[En route to Hanover—Thursday, 17 September 1874]

[The following paragraph is a fragment.] We clasped her hand and then drove rapidly to the railroad station. The rain was falling heavily and we just escaped a good wetting.

Whom should we find in the cars but Mrs Stowe and Mrs Henry Ward Beecher just returning from the Twin Mountain House. [Excised text.]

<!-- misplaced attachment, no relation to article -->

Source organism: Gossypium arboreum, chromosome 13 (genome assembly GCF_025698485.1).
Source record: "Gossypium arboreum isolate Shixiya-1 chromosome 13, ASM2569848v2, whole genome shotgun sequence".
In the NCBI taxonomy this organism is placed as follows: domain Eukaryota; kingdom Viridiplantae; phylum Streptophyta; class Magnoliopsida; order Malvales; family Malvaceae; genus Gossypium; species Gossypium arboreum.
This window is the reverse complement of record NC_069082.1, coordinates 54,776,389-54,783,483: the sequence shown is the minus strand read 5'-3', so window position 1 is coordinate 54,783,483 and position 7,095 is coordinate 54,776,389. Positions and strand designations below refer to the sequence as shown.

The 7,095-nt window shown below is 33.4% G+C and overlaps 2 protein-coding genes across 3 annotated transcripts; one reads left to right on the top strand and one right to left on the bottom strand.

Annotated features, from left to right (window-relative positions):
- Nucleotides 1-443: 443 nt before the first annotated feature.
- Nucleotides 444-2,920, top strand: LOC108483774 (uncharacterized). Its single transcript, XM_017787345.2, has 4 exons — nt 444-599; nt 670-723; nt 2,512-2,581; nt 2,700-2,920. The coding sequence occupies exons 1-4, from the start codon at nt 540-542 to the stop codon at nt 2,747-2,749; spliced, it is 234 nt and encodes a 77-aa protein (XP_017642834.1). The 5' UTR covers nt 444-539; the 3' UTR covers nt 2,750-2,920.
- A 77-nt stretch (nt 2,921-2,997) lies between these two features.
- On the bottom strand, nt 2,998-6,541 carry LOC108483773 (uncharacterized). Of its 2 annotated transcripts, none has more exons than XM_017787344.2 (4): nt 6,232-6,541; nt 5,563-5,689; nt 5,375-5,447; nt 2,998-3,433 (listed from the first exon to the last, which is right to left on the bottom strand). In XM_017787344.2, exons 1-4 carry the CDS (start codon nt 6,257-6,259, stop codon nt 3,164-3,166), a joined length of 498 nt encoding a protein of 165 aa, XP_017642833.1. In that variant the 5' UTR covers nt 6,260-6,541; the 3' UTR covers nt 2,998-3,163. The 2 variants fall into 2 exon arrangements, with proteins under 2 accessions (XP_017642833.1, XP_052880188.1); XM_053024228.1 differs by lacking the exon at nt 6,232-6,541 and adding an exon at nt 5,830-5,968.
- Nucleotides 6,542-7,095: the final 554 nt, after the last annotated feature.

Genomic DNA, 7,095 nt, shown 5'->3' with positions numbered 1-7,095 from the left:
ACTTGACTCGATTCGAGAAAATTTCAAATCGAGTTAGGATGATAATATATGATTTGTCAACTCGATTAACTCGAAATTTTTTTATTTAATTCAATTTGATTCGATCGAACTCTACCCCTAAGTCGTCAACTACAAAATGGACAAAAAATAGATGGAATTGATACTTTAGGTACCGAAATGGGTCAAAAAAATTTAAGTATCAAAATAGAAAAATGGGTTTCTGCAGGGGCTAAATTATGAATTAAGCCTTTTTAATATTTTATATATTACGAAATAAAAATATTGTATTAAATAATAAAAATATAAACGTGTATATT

Sanborn was at the station and the dear Professor & his wife were waiting for us at their own door. The town looked leafly & lovely although it would rain which was a source of disappointment to our host and hostess who were filled with hospitable intentions. Miss Kate is a “bright” woman given to quick repartee in which she is not easily excelled. She is not handsome exactly but she has a face full of piquancy and intelligence. There were two ladies visiting in the household, mother & daughter of the fatted calf description. The daughter was called “Bijou”—Jamie confessed to me with disgust that he could not believe his ears! And Professor S. allowed his opinion to leak out by calling her “Bijouterie” which as she was usually a mass of rich jewellery came in very well. The first evening was a party of the Senior class with a number of young ladies. They sang their own songs with great relish, and Miss Smith, the President’s daughter led off. She is a little passée now as a companion for students but she makes up by being a saint in her behavior towards them and in her influence over them. Her story is strange enough. She became engaged after a year in Hanover in her fresh beauty and youth, to a dissipated student one of the most unprincipled even in the college. It was the old story of Titania and Bottom. She thought him an Adonis. Finally he became outrageous in his behavior & the engagement was broken but her heart seems to be broken also. The second evening dear J. gave his beautiful discourse on Rufus Choate and afterward a number of pleasant people called upon us—Mrs Crosley and the Hitchcocks among others.


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